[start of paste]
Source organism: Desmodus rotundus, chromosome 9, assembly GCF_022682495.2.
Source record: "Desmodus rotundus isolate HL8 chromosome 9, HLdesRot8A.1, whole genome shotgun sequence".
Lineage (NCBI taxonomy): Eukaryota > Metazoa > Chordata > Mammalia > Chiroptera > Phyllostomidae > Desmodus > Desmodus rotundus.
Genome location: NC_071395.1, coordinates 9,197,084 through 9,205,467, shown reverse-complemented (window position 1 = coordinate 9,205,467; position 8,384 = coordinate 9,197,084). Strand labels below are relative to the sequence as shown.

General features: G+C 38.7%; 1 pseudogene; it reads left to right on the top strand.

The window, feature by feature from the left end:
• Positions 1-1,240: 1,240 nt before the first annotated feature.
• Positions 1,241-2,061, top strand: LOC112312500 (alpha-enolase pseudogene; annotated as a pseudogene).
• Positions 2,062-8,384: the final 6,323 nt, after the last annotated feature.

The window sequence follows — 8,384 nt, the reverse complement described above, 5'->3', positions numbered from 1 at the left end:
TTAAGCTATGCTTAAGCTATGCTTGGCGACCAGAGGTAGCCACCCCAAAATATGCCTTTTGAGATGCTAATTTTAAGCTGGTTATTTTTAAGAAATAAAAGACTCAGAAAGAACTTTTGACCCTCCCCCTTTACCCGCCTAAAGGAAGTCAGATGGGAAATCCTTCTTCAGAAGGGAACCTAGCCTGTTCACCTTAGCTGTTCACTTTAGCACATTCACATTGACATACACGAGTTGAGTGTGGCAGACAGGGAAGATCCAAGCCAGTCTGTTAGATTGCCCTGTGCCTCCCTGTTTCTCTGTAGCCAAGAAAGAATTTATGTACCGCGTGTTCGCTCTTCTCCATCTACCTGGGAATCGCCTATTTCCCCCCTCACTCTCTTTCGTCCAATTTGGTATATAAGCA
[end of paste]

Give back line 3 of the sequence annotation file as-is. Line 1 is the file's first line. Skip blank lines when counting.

Lineage (NCBI taxonomy): Eukaryota > Metazoa > Chordata > Mammalia > Chiroptera > Phyllostomidae > Desmodus > Desmodus rotundus.